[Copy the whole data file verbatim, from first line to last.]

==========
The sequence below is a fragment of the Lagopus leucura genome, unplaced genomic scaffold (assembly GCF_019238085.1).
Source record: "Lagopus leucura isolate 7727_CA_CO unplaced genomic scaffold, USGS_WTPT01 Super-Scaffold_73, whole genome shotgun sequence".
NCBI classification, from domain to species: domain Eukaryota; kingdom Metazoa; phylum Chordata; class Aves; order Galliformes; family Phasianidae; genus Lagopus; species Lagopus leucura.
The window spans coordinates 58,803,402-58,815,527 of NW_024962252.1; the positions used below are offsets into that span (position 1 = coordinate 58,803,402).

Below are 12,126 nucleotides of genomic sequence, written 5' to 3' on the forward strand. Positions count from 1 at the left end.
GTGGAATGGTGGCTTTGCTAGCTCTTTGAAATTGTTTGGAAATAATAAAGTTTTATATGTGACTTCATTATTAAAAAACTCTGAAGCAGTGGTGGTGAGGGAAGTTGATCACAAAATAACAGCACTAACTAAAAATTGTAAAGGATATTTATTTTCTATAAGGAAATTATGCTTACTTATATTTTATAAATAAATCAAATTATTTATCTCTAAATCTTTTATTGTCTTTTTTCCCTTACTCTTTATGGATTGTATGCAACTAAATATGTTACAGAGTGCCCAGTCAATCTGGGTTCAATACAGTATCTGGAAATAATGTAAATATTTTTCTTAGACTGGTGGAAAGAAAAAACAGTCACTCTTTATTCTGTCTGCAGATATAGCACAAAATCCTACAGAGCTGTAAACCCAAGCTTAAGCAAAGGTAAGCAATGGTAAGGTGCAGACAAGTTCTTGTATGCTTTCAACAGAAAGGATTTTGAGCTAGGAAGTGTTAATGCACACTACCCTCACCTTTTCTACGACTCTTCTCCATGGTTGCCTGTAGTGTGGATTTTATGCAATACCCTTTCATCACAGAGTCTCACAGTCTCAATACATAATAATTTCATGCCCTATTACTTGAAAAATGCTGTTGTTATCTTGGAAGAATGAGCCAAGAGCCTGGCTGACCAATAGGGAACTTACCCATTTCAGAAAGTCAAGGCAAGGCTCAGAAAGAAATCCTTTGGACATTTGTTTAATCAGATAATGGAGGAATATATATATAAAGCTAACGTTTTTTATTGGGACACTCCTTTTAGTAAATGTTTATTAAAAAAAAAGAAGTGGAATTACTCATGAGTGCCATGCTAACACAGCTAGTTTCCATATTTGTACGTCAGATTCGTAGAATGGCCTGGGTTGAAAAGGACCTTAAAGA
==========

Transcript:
The sequence below is a fragment of the Lagopus leucura genome, unplaced genomic scaffold (assembly GCF_019238085.1).
Source record: "Lagopus leucura isolate 7727_CA_CO unplaced genomic scaffold, USGS_WTPT01 Super-Scaffold_73, whole genome shotgun sequence".
NCBI classification, from domain to species: domain Eukaryota; kingdom Metazoa; phylum Chordata; class Aves; order Galliformes; family Phasianidae; genus Lagopus; species Lagopus leucura.
The window spans coordinates 58,803,402-58,815,527 of NW_024962252.1; the positions used below are offsets into that span (position 1 = coordinate 58,803,402).

Below are 12,126 nucleotides of genomic sequence, written 5' to 3' on the forward strand. Positions count from 1 at the left end.
GTGGAATGGTGGCTTTGCTAGCTCTTTGAAATTGTTTGGAAATAATAAAGTTTTATATGTGACTTCATTATTAAAAAACTCTGAAGCAGTGGTGGTGAGGGAAGTTGATCACAAAATAACAGCACTAACTAAAAATTGTAAAGGATATTTATTTTCTATAAGGAAATTATGCTTACTTATATTTTATAAATAAATCAAATTATTTATCTCTAAATCTTTTATTGTCTTTTTTCCCTTACTCTTTATGGATTGTATGCAACTAAATATGTTACAGAGTGCCCAGTCAATCTGGGTTCAATACAGTATCTGGAAATAATGTAAATATTTTTCTTAGACTGGTGGAAAGAAAAAACAGTCACTCTTTATTCTGTCTGCAGATATAGCACAAAATCCTACAGAGCTGTAAACCCAAGCTTAAGCAAAGGTAAGCAATGGTAAGGTGCAGACAAGTTCTTGTATGCTTTCAACAGAAAGGATTTTGAGCTAGGAAGTGTTAATGCACACTACCCTCACCTTTTCTACGACTCTTCTCCATGGTTGCCTGTAGTGTGGATTTTATGCAATACCCTTTCATCACAGAGTCTCACAGTCTCAATACATAATAATTTCATGCCCTATTACTTGAAAAATGCTGTTGTTATCTTGGAAGAATGAGCCAAGAGCCTGGCTGACCAATAGGGAACTTACCCATTTCAGAAAGTCAAGGCAAGGCTCAGAAAGAAATCCTTTGGACATTTGTTTAATCAGATAATGGAGGAATATATATATAAAGCTAACGTTTTTTATTGGGACACTCCTTTTAGTAAATGTTTATTAAAAAAAAAGAAGTGGAATTACTCATGAGTGCCATGCTAACACAGCTAGTTTCCATATTTGTACGTCAGATTCGTAGAATGGCCTGGGTTGAAAAGGACCTTAAAGA